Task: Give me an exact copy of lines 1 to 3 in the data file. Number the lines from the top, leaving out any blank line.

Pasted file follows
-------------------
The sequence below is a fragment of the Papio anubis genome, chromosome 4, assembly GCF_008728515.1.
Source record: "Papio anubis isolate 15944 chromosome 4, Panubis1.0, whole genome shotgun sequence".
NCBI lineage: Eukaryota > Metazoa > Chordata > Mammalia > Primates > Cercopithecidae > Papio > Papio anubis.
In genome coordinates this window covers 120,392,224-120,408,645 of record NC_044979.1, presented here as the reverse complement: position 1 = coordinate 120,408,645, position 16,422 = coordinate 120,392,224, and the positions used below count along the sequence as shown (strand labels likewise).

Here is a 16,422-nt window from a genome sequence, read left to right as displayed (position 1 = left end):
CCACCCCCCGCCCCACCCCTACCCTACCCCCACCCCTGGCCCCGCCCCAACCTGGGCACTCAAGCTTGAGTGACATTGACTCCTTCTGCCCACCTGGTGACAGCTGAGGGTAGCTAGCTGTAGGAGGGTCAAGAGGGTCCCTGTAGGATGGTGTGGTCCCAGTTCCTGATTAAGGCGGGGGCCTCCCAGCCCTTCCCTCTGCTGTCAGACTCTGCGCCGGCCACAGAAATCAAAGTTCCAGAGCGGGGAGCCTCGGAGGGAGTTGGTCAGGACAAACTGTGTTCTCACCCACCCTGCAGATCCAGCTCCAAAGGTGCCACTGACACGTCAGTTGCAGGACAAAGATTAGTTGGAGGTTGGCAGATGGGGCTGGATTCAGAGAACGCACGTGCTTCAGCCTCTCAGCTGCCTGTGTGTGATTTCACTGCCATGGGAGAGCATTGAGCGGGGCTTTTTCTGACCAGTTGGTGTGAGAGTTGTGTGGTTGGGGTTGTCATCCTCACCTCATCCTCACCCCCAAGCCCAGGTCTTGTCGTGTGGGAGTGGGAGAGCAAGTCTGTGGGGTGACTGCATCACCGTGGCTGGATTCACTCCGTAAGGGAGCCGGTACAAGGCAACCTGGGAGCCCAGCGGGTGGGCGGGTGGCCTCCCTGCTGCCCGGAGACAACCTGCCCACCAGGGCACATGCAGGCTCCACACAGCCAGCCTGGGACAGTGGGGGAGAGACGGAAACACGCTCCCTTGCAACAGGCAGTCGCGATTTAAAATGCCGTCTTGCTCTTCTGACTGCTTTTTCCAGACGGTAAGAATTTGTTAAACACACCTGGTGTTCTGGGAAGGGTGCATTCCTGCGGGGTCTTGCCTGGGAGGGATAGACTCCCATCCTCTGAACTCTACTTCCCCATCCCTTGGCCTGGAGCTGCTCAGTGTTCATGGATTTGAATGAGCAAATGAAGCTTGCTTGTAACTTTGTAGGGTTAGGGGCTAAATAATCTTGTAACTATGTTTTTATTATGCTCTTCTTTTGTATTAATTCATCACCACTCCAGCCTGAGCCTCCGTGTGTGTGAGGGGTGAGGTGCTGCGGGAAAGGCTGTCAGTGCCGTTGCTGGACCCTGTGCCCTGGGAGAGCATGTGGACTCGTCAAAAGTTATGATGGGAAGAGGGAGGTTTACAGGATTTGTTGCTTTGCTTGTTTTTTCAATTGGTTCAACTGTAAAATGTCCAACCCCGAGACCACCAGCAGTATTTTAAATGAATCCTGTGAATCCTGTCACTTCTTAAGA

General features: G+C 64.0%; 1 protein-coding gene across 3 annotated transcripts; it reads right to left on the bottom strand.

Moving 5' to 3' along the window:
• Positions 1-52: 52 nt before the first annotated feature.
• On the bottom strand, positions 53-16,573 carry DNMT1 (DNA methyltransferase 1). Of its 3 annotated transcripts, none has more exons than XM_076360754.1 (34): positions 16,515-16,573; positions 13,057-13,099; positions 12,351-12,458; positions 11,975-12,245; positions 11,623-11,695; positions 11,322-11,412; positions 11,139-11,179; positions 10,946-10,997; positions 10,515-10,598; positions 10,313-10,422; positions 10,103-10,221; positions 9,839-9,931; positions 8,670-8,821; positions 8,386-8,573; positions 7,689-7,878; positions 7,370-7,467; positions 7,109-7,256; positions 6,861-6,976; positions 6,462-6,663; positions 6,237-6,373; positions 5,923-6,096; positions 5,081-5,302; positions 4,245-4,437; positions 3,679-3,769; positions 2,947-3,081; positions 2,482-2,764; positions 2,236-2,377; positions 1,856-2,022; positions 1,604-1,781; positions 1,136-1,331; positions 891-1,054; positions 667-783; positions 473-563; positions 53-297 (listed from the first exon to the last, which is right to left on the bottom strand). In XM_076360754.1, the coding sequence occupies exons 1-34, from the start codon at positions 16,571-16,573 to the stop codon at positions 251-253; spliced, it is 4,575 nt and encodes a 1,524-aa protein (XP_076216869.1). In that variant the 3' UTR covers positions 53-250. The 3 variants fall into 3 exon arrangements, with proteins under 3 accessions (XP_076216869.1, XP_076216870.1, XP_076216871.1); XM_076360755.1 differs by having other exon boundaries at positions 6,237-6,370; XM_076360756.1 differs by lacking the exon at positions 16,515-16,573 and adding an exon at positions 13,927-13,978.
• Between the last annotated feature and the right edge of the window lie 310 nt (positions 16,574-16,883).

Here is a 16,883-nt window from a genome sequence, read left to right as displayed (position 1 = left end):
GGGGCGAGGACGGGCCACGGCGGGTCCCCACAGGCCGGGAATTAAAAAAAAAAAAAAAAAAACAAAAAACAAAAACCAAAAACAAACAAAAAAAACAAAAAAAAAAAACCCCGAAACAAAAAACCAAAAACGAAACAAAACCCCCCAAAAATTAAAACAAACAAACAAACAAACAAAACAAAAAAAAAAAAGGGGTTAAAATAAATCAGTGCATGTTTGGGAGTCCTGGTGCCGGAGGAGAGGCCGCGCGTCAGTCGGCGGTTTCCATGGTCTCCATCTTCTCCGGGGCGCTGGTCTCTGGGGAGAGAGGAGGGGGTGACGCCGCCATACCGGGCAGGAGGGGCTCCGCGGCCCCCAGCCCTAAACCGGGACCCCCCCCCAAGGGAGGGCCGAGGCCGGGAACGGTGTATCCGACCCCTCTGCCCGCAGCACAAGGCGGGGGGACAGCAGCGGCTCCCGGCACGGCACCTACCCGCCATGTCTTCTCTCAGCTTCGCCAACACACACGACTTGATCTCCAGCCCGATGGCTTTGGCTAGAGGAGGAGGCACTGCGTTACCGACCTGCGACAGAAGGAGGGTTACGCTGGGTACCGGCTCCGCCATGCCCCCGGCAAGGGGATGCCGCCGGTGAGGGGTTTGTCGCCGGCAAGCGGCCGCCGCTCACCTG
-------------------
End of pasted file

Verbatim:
The sequence below is a fragment of the Papio anubis genome, chromosome 4, assembly GCF_008728515.1.
Source record: "Papio anubis isolate 15944 chromosome 4, Panubis1.0, whole genome shotgun sequence".
NCBI lineage: Eukaryota > Metazoa > Chordata > Mammalia > Primates > Cercopithecidae > Papio > Papio anubis.